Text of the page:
Over four months, the Texas arts economy has been hard hit. The Houston metro area alone lost more than 42,500 creative industry jobs and $1.6 billion in sales. Over the period of April 1 through July 31, 2020, a study from the Brookings Institution led by Richard Florida and Michael Seman looked at both creative industries and creative occupations like musicians, artists, performers, photographers, writers and designers, at the national, state and metropolitan levels. The study states that while the large metro areas will have the largest absolute losses, it is smaller, more rural areas that will see the largest unemployment and underfunding crises.
According to economic impact data from the Houston Arts Alliance, the Houston Chronicle reported the arts and entertainment industry in the region has a 50% unemployment rate and “arts organizations expected to see about $75 million in lost income and more than $10 million in lost donations.”
The creative industries across the entire nation “employ 7.6 million people nationwide, paying almost $42 billion in monthly average earnings. These figures represent 4% of total employment and 15% of monthly average earnings nationwide.”
The study lays out the damage in numbers, but also has a bullet-point list of what needs to happen to stave off the bleed, and repair the arts economy going forward. In the Brookings Institution study’s summary, things point toward the arts market becoming more regional:
“With reduced demand for large cultural events as a result of social distancing, there is an opportunity for communities to shift to locally sourced culture. Communities can develop strategies to hire local creatives and create online portals and platforms to allow residents and businesses to hire local artists, musicians, and performers for smaller-scale, local events.”
(For a Glasstire podcast about the possible hyperlocal future of art, please listen to an April 26 edition of Art Dirt.)
The study’s solutions also include a “bottom-up” approach with funding, and states, simply, that arts industries massively improve not only the economy, but communities’ quality of life. While arts funding is often the first to get cut, all numbers point to the arts as a driving force in the economy (especially in Texas). The economic data shows that taxable revenue from the state’s arts-and-culture industry has grown by 15.5% over the past decade. In 2017, the industry generated $5.59 billion, which resulted in nearly $350 million in tax revenue. Houston and Dallas each generated nearly $1 billion or more in arts revenue, and Austin and San Antonio each generated more than $350 million. Beyond the financial, studies show the positive impact of art on student enrollment, and recovering medical patients.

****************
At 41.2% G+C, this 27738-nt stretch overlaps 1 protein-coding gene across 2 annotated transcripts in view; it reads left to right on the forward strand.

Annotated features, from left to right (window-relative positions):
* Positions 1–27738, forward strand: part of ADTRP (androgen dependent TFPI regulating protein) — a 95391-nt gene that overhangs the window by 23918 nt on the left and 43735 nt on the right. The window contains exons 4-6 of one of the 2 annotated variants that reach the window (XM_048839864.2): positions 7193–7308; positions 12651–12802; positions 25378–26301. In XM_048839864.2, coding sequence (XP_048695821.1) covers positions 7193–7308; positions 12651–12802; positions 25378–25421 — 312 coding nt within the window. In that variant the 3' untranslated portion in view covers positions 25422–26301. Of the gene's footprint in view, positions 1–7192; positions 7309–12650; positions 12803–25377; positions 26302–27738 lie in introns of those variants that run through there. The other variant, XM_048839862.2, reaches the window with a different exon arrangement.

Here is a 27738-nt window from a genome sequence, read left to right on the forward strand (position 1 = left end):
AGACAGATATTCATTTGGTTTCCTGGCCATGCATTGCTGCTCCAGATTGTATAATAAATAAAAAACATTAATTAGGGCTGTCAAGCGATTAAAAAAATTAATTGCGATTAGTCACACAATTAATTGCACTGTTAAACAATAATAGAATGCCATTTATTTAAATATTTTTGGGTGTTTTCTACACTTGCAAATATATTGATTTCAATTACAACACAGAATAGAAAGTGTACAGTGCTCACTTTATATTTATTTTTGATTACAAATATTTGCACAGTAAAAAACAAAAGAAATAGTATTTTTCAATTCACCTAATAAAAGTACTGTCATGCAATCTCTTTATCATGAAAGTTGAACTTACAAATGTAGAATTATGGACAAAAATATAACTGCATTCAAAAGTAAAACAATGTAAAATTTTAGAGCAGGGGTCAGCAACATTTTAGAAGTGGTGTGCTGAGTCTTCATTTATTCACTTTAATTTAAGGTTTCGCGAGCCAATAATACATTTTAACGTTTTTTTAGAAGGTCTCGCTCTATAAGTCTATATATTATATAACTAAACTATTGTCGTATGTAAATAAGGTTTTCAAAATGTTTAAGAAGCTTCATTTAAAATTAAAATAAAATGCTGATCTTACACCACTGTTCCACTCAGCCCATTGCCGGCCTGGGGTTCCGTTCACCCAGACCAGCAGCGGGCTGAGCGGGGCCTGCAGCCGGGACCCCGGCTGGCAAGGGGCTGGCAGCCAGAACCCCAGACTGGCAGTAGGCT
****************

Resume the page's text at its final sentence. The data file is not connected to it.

Will these studies make an impact when it comes to budgets and funding? Probably not. As Glasstire’s founder, Rainey Knudson wrote eight years ago:
“It should not be a surprise because these types of studies have been going on for decades now, and they invariably have the same result (“$$ Huge Art Impact on the Local Economy!!! $$”). Americans for the Arts, the advocacy group that authored this study as well as hundreds of others around the country, has been running the numbers on the arts for over two decades. The Texas Cultural Trust generated similar studies in 2001, 2008, 2009, 2010 and 2011. Farther afield, studies have been going on since the 1980s by the World Commission on Development, the President’s Committee on the Arts and the Humanities, and other groups.
“Why the preoccupation with the economic impact of the arts? As far back as 1987, one economist suggested that ‘more money has been spent on assessments of the impact of the arts than on any other arts policy question.’ This is a tragedy, when one considers the same effort could be going towards long-term studies about the effects of art education, or on artists’ effects on neighborhoods, or on crucial intangibles — like how happy the arts make us. (Yes, things that aren’t money can also be quantified.)”